With its floor-to-ceiling windows and cloud-like scrims, architect Lindy Roy's High Line 519 was one of the first bits of rock 'em sock 'em West Chelsea starchitecture to pop up along the train trestle. The handful of units were completed back in '07, and as other developers have rushed to pitch their luxury tents along the High Line?including right next door on 23rd Street?Roy's baby hasn't always gotten along with the neighbors. But this old dog is trying to learn a new trick: Selling high-end real estate in a depressed market. To the best of our knowledge, the building's two penthouses never sold (rented, perhaps). The smaller #PHA, a 1,450-square-foot 1BR, was re-listed in January and is now in contract. The last asking price was $1.625 million, down 30% from its original offering of $2.35 million. Now that the little guy is spoken for, here comes the Best in Show.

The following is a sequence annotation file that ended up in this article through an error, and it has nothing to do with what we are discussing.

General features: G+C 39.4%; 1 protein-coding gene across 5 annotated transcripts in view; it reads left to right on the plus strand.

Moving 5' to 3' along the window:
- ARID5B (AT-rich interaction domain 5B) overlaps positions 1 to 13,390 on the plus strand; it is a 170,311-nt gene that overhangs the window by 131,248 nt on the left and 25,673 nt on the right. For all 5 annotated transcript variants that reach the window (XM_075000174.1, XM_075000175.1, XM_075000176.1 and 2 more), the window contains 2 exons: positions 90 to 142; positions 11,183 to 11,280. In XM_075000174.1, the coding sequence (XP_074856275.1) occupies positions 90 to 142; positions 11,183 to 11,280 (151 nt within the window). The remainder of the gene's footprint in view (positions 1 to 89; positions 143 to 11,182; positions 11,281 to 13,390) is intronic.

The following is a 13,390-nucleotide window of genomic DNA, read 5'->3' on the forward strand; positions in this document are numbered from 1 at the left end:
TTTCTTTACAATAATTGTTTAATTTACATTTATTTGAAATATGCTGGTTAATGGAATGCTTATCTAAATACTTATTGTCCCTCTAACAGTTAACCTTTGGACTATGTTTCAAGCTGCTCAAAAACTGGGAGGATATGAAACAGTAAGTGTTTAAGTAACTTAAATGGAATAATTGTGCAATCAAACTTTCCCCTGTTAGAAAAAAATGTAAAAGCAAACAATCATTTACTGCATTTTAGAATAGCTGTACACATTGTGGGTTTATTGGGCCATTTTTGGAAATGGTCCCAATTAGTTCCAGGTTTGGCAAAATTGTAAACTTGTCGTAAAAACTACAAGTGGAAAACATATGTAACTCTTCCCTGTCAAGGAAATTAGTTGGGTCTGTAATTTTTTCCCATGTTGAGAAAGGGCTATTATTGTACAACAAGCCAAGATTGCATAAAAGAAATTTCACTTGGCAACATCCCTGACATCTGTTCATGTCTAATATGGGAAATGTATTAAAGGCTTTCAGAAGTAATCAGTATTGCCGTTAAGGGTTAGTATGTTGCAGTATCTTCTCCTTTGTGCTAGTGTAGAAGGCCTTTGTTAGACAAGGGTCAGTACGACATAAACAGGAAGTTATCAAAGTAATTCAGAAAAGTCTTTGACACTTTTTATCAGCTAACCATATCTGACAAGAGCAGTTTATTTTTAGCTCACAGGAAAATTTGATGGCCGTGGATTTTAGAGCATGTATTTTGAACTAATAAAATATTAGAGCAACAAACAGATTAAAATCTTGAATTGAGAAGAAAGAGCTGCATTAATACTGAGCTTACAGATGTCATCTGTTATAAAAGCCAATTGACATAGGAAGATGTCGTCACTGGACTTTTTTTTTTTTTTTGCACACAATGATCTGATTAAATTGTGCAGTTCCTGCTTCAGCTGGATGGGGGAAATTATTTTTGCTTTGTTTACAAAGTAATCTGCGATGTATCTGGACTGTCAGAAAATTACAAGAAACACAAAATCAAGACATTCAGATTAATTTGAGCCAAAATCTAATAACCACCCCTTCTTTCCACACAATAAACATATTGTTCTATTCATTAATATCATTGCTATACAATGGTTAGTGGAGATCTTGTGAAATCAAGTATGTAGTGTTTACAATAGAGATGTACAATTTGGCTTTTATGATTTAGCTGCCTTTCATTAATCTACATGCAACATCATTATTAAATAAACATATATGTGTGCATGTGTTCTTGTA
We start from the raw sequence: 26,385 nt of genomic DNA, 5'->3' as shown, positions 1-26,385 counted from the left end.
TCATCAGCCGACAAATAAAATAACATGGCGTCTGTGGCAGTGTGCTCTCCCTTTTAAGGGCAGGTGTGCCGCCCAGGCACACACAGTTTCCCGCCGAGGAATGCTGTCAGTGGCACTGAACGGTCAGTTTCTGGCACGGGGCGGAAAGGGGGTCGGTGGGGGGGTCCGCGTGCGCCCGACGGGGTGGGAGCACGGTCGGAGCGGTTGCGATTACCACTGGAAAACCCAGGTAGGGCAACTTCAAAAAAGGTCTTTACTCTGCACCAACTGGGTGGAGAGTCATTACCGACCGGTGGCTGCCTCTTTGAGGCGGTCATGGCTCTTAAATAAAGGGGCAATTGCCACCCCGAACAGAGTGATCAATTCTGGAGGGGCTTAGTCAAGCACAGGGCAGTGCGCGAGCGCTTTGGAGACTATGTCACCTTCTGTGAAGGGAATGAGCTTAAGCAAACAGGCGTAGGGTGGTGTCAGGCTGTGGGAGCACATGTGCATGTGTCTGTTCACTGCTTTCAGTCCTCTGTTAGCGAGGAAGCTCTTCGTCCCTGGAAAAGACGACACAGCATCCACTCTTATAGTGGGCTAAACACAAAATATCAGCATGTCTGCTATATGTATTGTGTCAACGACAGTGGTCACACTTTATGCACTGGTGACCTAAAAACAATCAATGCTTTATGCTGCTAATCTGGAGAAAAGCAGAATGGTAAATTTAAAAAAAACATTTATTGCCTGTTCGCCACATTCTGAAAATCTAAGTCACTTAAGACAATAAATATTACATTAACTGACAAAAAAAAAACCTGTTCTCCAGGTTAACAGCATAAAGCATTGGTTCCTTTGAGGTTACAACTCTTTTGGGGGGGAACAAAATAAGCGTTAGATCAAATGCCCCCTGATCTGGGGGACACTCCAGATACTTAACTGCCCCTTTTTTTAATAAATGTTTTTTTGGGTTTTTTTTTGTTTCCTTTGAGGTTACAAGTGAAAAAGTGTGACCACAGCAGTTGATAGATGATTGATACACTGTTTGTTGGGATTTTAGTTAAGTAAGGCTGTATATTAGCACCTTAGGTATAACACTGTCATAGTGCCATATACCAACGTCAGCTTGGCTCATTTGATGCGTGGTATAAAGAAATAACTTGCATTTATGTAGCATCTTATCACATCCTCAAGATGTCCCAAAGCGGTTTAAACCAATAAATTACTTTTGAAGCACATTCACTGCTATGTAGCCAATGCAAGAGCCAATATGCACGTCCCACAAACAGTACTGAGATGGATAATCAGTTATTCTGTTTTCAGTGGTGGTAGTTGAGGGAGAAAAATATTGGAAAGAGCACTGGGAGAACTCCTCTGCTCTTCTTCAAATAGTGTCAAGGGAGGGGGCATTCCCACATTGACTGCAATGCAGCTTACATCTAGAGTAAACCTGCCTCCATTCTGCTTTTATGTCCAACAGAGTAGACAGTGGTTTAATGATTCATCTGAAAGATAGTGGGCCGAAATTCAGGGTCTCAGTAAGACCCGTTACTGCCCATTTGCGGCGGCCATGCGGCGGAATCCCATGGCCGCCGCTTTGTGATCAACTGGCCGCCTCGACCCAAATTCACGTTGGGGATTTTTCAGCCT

#PHB, a 2,665-square-foot 3BR, 2.5BA with plenty of roof deck, hit the market last week for $4.65 million. It had previously been on the market for $5.65 million, so the developers must think the unit has held up better than the other penthouse. Following the 17% drop, the asking price is still a healthy $1,700 per square foot. What sort of perks come with laying out that amount of scratch? Well there's no doorman, but fear not, the super accepts packages. Here's the floorplan to help you visualize the best spots for hurling water balloons once the second section of the High Line opens: